I love stuff about chest tubes. There are so many opinions and so little data to back them up. And now here’s another EAST 2019 Annual Assembly paper from the University of Arizona at Tucson on chest tubes! The traditional dogma, and something that I’ve promoted for some time, is that the only size chest tube that should be used for hemothorax is big (36 Fr) or bigger (40 Fr). There have been a few abstracts and published papers over the past 7 years that are trying to change this assumption. Will they be successful?
The first work on this was a paper published in 2012 by this same group in Tucson. It was a prospective study that included 36 patients with pigtails and 191 with 32 Fr – 40 Fr chest tubes over 30 months. Average initial drain output was the same, and there were no differences in tube in time, complications, or failure rate.
A related abstract was then presented by this group at the 2013 EAST Annual Assembly, but it doesn’t look like this one got published. It was a small, prospective study that enrolled 40 of 72 eligible patients over 20 months and compared pigtail catheters vs 28 Fr chest tubes. They found that chest wall and tube site pain was less with a pigtail, and that failure and complication rates, tube in time, and hospital stay were the same.
And then in 2017 more related work was presented at EAST from the group, and was later published in the World Journal of Surgery. This study was the culmination of 7 years of experience, and included nearly 500 subjects. Once again, initial drainage output was the same, as were complications and failure rate. The authors concluded that a multi-center trial was need to provide additional support.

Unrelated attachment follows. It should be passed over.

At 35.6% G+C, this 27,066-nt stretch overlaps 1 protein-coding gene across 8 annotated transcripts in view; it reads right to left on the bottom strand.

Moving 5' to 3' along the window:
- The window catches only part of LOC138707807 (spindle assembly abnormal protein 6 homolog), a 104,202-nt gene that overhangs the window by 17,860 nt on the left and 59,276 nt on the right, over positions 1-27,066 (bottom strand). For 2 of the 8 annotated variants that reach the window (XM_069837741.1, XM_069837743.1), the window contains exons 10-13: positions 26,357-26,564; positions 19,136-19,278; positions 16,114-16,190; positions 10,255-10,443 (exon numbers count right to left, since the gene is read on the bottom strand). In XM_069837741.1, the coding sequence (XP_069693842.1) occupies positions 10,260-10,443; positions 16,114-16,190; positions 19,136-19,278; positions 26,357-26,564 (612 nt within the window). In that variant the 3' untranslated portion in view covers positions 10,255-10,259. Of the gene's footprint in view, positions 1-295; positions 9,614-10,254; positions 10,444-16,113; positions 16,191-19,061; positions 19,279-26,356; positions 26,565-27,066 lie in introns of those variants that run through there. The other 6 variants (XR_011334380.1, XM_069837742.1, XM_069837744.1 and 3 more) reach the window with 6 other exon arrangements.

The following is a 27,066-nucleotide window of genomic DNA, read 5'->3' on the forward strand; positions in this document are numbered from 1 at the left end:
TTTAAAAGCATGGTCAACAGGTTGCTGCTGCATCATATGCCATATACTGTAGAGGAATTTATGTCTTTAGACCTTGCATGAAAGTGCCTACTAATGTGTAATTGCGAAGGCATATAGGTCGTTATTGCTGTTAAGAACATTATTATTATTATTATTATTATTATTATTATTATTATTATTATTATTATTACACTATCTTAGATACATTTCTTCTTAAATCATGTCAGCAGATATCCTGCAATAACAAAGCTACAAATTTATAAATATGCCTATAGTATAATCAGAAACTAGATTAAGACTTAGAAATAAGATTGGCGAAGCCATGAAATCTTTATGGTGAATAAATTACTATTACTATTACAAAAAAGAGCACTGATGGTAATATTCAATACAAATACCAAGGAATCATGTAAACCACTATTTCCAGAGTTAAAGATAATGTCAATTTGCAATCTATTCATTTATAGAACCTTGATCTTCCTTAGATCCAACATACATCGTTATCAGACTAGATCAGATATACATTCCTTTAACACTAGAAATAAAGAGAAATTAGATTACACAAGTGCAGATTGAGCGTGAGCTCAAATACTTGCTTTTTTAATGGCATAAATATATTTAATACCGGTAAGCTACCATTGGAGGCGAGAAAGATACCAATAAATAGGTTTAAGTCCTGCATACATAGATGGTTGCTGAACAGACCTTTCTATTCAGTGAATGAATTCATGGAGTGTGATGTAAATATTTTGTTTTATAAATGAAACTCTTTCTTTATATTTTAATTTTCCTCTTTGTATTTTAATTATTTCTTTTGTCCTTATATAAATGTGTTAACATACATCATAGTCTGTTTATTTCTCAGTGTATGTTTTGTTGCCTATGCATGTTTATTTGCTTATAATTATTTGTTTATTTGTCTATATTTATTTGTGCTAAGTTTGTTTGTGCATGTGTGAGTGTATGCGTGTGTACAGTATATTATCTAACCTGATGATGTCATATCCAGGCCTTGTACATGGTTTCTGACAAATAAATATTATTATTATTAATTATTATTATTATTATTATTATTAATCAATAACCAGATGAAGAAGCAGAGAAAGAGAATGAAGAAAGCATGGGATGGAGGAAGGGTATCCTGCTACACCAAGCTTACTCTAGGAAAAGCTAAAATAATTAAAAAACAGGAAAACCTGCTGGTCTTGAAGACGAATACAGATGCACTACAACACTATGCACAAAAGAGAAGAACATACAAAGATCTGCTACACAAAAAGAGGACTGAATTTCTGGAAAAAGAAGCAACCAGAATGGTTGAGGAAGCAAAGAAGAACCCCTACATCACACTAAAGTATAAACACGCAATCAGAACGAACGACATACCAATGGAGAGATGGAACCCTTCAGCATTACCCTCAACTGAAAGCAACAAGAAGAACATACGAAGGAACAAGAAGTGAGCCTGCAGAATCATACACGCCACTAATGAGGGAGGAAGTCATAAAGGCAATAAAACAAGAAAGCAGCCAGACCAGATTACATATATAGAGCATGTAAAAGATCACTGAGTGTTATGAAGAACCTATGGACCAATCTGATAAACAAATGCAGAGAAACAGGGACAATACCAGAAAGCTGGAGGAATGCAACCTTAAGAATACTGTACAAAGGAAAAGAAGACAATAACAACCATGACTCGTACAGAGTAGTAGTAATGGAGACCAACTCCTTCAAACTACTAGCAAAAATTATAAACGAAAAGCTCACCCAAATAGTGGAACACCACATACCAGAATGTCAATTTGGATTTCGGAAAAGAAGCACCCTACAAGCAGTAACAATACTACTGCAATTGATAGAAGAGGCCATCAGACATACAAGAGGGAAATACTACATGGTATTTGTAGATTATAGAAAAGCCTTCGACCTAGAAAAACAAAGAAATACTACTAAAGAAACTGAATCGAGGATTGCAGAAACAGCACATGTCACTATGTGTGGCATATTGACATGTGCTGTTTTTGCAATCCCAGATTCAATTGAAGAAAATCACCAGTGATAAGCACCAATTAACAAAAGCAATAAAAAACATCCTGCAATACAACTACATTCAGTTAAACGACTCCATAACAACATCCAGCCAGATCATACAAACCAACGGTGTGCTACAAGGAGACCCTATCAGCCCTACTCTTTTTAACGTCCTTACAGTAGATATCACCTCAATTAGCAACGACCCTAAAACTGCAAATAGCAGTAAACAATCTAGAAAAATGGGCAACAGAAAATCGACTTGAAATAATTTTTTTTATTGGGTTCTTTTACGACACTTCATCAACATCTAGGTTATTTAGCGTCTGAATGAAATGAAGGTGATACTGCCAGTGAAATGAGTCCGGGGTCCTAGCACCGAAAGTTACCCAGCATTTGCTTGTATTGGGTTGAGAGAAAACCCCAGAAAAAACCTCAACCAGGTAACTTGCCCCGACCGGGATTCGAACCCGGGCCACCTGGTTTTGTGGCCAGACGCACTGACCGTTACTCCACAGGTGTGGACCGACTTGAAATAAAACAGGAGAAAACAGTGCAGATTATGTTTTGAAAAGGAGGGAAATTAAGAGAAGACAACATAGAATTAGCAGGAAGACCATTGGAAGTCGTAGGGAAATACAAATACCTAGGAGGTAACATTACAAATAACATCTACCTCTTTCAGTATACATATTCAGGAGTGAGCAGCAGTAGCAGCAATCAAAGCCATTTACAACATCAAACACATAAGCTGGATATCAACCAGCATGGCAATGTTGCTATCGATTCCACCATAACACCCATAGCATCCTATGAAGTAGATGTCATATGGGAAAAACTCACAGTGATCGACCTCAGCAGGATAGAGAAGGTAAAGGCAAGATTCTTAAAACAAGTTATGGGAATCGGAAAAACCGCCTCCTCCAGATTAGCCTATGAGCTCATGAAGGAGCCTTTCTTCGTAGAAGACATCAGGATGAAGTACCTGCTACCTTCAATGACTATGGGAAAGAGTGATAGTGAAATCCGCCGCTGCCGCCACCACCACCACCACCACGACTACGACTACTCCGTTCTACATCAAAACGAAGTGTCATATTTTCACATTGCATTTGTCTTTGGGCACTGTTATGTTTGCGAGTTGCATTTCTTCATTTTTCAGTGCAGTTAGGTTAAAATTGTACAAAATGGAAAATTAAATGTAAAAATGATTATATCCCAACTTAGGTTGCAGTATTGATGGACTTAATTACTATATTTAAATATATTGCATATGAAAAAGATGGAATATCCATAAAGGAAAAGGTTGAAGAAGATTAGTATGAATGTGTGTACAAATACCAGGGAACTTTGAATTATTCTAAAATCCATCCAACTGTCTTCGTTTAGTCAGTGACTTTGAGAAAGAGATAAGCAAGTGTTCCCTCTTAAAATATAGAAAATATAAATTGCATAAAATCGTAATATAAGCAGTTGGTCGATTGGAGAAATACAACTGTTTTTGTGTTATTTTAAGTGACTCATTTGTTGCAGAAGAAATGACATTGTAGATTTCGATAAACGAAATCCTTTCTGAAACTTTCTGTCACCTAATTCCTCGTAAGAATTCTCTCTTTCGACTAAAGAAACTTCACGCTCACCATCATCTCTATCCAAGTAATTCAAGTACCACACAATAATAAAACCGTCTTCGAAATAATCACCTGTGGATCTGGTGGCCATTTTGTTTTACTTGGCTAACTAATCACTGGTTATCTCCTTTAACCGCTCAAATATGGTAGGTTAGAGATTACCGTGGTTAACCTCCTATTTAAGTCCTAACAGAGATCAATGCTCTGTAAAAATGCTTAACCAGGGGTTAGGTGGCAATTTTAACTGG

And that brings us up to EAST 2019. Now the authors are presenting a single-center study comparing 14 Fr pigtail vs 28-36 Fr chest tubes for hemothorax and pneumthorax. What’s different about this one? For the first time, the subjects were randomized between pigtail and chest tube in an effort to eliminate selection bias.
Here are the factoids:
- A total of 43 patients were enrolled, but the number excluded was not given
- Although baseline characteristics of the two groups were identical, several differences approached clinical significance: percent blunt trauma, flail chest, insertion day, and initial chest tube output
- The authors concluded that there were no differences in initial chest tube output, failure rate, tube days, and lengths of stay. However, perceived pain was less.
- They again noted that a multi-center trial should be performed to confirm these results
Here are some questions for the authors and presenter to consider in advance to help them prepare for audience questions:
- What’s new and different with this study? The University of Arizona – Tucson has been studying pigtails since 2009. Tell us about the progression of this work and how the current study fits in.
- How many patients were excluded? This is very important, especially if this number is high. What were the exclusion criteria exactly?
- What did your power analysis show? The overall enrollment numbers are low, which may throw your statistics into doubt. This is especially true since your primary outcome showed that pigtail and chest tube outputs were the same but with a p=0.06! More patients may have helped show the desired difference.
- Were the pigtail and chest tube groups really “similar?” There were more penetrating injuries in the chest tube group. Could this have an impact on clotted vs non-clotted blood in the chest and the ability of a pigtail to drain it? And the median pigtail insertion date was 1.5 days later than for chest tubes, which is clinically significant. Could this allow time for defibrination of the hemothorax, resulting in better drainage?
- And what’s next? Will I see you again at EAST 2020 or 2021 with a larger prospective study? Or a multi-center one?
I’m looking forward to hearing this one in person!
Source: The Trauma Professionals’s Blog